These last two weeks have been some of the darkest in recent history for me and many others.
After 75 consecutive weeks of writing this newsie, I had to skip last week to care for those close to me impacted by the horrendous terror attacks in Israel. My brain just wasn’t here.
I spent four years of my life working and living in Israel, met my wife there, and have my in-laws and hundreds of friends still living there.
It’s my home.
Things are still not okay, and I certainly can’t make believe they are.
I wanted to share with you Casey Neistat’s thoughts on the current events, as I feel like I am still somewhat lost for words of my own.
In an effort to get some more time to process all of this and continue to be there for my friends and family, I brought a great writer and friend to guest-lecture our class this week.
Class, meet Jason Levin.
Jason, it’s all yours.
Hi, I am Jason, the author of Memes Make Millions, a book full of interviews and case studies featuring memelords making serious money from funny memes.
Today, I wanted to talk all about meme marketing:
How can brands and creators use memes to make money and make their audience love them?
Before we get into it, I wanted to shout out Insense for sponsoring this week’s newsie.
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Why Memes Make Millions
“Most businesses get zero distribution channels to work: poor sales rather than bad product is the most common cause of failure. If you can get just one distribution channel to work, you have a great business.” - Peter Thiel
In a world of no-code apps and website builders, it’s increasingly easy to launch a product.
At the same time, in a world where everyone is making content, it’s increasingly harder to get your products the attention they deserve.
Enter meme marketing.
Companies have been doing humor-based marketing for hundreds of years. We’ve all seen funny advertisements during the Super Bowl, on billboards, or whatever. Doritos commercials are legendary, right? Well, memes are just the latest form of humor-based marketing.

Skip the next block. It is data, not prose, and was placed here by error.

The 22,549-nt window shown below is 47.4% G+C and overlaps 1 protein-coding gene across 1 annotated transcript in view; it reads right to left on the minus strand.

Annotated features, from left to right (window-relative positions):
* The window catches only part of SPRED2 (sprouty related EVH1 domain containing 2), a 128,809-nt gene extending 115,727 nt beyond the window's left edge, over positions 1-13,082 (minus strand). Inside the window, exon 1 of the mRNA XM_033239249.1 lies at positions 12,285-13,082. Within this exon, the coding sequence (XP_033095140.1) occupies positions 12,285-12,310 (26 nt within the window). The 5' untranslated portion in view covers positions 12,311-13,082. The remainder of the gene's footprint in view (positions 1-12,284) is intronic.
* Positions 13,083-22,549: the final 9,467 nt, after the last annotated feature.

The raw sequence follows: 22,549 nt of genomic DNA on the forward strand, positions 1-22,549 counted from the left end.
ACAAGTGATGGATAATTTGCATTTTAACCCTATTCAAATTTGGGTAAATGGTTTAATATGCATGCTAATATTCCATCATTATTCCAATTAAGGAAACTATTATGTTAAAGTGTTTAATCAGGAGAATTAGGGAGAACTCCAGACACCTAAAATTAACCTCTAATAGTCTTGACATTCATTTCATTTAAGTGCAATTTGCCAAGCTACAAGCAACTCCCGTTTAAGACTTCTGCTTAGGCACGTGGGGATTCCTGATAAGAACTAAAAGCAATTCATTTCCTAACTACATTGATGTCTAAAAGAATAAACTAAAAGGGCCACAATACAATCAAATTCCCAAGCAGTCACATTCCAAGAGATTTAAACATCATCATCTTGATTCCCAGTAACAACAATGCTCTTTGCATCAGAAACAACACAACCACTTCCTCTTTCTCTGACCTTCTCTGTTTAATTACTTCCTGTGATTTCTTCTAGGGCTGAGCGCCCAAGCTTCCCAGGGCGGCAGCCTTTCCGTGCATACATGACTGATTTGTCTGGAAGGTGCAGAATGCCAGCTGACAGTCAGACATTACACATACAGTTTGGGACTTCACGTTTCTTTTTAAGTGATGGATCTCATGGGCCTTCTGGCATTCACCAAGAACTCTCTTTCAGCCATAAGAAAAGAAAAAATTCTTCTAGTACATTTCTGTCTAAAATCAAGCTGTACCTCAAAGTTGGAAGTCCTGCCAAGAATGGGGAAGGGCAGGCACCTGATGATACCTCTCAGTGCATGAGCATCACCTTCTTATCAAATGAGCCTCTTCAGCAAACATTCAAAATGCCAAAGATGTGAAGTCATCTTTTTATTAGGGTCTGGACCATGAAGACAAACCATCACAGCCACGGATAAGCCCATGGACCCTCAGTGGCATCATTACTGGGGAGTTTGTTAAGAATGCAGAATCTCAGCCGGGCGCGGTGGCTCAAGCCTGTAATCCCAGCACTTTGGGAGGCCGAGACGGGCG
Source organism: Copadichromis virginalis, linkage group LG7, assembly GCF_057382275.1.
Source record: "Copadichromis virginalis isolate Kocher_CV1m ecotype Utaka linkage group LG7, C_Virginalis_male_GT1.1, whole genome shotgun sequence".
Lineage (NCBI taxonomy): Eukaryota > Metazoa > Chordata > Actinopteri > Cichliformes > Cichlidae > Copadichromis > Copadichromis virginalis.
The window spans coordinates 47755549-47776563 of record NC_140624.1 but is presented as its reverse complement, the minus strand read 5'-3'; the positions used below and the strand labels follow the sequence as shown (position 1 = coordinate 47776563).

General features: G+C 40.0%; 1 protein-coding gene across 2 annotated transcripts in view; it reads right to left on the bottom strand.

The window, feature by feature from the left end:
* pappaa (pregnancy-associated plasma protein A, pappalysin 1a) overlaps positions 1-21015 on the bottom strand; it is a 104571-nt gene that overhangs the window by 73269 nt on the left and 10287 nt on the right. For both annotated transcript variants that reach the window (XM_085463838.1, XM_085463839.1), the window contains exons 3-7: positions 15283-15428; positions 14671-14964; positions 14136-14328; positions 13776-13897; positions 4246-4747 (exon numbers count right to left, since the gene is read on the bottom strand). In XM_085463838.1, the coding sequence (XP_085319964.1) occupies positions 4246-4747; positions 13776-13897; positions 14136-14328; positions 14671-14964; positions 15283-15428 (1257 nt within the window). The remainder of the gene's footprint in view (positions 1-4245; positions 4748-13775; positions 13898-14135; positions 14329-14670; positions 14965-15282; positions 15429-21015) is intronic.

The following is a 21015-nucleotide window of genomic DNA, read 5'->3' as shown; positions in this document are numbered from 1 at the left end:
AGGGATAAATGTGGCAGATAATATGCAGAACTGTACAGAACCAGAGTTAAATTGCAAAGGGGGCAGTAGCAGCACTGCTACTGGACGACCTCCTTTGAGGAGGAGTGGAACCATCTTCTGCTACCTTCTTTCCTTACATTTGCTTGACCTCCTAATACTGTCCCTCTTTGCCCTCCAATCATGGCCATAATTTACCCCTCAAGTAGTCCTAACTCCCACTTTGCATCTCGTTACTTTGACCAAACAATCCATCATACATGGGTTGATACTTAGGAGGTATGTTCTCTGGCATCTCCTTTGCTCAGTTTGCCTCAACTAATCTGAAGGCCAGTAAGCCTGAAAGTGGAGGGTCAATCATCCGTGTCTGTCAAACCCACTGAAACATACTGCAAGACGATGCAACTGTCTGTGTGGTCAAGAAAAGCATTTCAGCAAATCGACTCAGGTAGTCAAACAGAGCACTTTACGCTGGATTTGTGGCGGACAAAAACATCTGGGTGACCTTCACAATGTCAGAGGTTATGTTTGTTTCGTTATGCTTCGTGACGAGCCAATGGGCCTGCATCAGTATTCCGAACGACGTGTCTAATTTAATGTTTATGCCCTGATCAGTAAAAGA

Memes get attention online, and attention equals dollars.
Seven hundred years ago, the funniest person in a medieval town would become the King’s jester. It’d be quite the honor, but if you told a joke the king didn’t like, then you’d get your head chopped off. And it certainly didn’t pay the big bucks.
Fast-forward to the 1900s, and you could become a cartoonist or a comedian. That’s when monkey business first started to become big money business. Jerry Seinfeld is almost a billionaire. Same with Larry David. Having a great sense of humor became more valuable as media became more universal.
Enter the internet. Same trend, whole new level.
MrBeast is rumored to be on track to become the first billionaire YouTuber. Joe Rogan inked a $200M+ deal with Spotify. Even Elon Musk is posting dank memes and dick jokes.
Funny gets attention, and attention gets dollars. It’s as simple as that. There’s a lot of money in being funny on the internet. And that’s the point of my book.
You see goofy meme accounts pop up on Instagram and think nothing of it. No one realizes that some of them are making millions. It’s a subtle reminder not to underestimate the jester, because he may be a king in disguise.
Let me tell you about one of them, and a few of his strategies you can steal.
Litquidity: Everyone’s Favorite Finance Memelord
No one knows who Litquidity is, but the finance world loves his dank memes.
Known simply as “Lit” to his business associates, he is the incontestable king of the finance memelords. A quick walk through the Financial District in New York will lead you to see at least one of his brand’s signature hats or t-shirts. And you can be sure that any investment banker or hedge fund bro is familiar with Litquidity’s content.